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On The Fast Track To Joe’s Garage
(From Bass Player Magazine's "Bassnotes" Series)
By Thomas Wictor
Published September/October, 1995

It would be easy to be jealous of Bryan Beller. For starters, he attended Boston's prestigious Berklee College of Music and got hired by Frank Zappa's famous sons barely three months after he graduated. At only 23, he's now the full-time bassist for two cutting-edge rock bands, and he's already played on three CDs. To top it all off, his input was sought by Fender's R&D team when they were creating their new line of basses. It might look as if this guy's had more than his fair share of luck.

"It happened so fast, I almost feel as if I don't deserve it," Beller acknowledges. "I'm deeply and eternally grateful to whatever force had anything to do with it." Despite this modesty, Bryan's just bursting with talent, displaying a musical sensibility far beyond his years. Considering the stringent entrance and graduation requirements for Berklee, and taking into account that the audition for Dweezil and Ahmet Zappa's band Z lasted four days, it's clear he hasn't been handed anything on a platter--he's been thoroughly tested and has earned everything he's received.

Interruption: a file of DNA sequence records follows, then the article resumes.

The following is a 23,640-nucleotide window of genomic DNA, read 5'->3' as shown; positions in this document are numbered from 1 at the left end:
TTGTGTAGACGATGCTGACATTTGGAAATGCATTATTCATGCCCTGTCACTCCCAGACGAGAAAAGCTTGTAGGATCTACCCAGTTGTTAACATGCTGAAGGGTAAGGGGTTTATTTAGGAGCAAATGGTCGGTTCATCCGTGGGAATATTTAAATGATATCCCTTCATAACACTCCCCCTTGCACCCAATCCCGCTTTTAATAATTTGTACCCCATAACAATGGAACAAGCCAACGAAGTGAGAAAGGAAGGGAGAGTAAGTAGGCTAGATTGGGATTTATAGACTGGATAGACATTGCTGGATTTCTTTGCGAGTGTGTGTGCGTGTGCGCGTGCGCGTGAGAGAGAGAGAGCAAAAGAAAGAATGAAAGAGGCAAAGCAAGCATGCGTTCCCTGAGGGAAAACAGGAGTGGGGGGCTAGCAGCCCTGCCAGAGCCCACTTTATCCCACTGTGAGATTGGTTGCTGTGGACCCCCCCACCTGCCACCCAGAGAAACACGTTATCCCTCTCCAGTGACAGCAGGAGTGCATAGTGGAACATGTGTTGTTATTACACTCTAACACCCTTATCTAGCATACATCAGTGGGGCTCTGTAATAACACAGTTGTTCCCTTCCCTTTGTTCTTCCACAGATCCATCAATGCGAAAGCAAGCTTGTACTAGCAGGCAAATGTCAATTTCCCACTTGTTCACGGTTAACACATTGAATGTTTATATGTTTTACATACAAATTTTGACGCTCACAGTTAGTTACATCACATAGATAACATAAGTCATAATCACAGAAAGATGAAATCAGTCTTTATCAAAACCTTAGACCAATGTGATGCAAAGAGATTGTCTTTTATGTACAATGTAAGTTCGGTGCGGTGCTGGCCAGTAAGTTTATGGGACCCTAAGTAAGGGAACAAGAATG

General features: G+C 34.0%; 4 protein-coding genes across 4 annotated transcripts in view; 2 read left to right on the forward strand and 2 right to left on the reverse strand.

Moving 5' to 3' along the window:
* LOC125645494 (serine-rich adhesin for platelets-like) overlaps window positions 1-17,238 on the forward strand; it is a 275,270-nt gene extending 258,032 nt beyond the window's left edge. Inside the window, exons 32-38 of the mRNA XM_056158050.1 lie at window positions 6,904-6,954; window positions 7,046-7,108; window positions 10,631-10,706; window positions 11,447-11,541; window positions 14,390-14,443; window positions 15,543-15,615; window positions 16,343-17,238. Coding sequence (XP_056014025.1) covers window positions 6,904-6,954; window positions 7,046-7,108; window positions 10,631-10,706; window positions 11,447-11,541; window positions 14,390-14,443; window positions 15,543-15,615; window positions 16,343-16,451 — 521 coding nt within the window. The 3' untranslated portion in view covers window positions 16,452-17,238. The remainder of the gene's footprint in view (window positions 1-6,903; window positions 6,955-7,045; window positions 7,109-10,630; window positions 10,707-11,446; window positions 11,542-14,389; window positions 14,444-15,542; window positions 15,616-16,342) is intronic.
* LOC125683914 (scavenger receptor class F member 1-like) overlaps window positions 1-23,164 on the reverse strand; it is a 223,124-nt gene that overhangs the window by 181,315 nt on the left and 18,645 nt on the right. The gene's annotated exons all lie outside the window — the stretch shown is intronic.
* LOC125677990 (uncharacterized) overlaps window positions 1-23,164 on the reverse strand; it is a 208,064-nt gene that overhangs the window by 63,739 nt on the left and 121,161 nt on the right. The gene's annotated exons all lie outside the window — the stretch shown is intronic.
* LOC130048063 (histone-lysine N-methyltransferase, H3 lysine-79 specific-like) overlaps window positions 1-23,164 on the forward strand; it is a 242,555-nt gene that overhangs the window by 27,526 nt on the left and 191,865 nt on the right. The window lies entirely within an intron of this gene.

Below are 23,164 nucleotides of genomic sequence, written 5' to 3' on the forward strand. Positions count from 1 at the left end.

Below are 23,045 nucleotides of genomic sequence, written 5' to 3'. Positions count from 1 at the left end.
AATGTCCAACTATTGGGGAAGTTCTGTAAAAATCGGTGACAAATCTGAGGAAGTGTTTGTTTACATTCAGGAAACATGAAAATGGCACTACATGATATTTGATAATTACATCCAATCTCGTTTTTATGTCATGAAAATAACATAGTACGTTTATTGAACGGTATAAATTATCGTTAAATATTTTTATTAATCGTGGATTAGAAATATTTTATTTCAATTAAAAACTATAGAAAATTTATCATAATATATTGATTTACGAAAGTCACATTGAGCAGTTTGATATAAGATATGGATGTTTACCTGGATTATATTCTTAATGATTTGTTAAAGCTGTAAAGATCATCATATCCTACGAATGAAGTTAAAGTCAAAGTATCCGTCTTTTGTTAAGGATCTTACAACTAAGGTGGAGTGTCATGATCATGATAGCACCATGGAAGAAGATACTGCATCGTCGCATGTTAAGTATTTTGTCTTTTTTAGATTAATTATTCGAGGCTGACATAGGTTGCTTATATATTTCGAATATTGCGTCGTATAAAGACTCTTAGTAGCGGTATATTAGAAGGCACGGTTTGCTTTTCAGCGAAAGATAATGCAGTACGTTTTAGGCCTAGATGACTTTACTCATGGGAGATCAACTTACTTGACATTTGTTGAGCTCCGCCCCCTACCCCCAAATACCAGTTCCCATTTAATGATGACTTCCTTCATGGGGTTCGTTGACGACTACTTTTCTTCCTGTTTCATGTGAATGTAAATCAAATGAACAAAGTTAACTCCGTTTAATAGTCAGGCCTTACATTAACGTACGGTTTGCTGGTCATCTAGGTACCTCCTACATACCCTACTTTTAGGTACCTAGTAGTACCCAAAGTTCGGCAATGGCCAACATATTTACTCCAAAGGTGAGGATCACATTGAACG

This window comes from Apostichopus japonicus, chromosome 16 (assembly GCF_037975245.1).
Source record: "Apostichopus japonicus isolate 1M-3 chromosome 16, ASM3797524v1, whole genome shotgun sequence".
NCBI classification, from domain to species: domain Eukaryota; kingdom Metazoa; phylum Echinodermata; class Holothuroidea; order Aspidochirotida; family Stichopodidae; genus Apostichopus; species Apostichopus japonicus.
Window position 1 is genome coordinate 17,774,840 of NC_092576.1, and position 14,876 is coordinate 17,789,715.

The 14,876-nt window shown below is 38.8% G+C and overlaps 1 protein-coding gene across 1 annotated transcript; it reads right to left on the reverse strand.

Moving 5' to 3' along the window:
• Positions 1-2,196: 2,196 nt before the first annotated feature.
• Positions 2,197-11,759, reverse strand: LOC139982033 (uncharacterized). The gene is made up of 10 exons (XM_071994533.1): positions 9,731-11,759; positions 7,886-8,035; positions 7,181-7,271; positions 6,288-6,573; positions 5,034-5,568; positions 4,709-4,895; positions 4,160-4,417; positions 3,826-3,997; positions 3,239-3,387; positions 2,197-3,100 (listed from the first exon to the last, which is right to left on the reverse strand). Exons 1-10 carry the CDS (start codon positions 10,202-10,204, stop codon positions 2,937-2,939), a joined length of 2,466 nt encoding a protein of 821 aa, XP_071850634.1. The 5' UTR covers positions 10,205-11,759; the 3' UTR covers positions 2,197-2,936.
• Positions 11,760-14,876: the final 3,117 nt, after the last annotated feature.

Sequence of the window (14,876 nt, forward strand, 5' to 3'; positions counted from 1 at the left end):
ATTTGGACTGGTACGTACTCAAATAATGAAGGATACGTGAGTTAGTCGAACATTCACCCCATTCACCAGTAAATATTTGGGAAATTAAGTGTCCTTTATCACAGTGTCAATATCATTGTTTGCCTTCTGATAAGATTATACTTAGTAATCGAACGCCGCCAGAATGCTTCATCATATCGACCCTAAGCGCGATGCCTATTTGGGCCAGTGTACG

Beller was born in Charlottesville, Virginia, but his family moved to Westfield, New Jersey, "before I could develop a Southern accent." He began playing the piano when he was eight, switching to acoustic bass at ten because he wanted the biggest instrument in the school's symphonic orchestra. "My hometown was pretty much a musical wasteland," he declares. "I was playing trombone, baritone horn, bass keyboards, acoustic bass, and anything else I could get my hands on, even though I never got much out of the music classes." After overindulging in the Stray Cats' "Rock This Town" one day and causing his fingers to swell enormously, he switched from acoustic bass to electric and dropped out of school music classes. He then took the usual route of high-school rockers, playing Led Zeppelin, Rush, Van Halen, and Metallica songs in various bands. Eventually he rejoined the school jazz band in his senior year, when he received the school's annual jazz musician's award.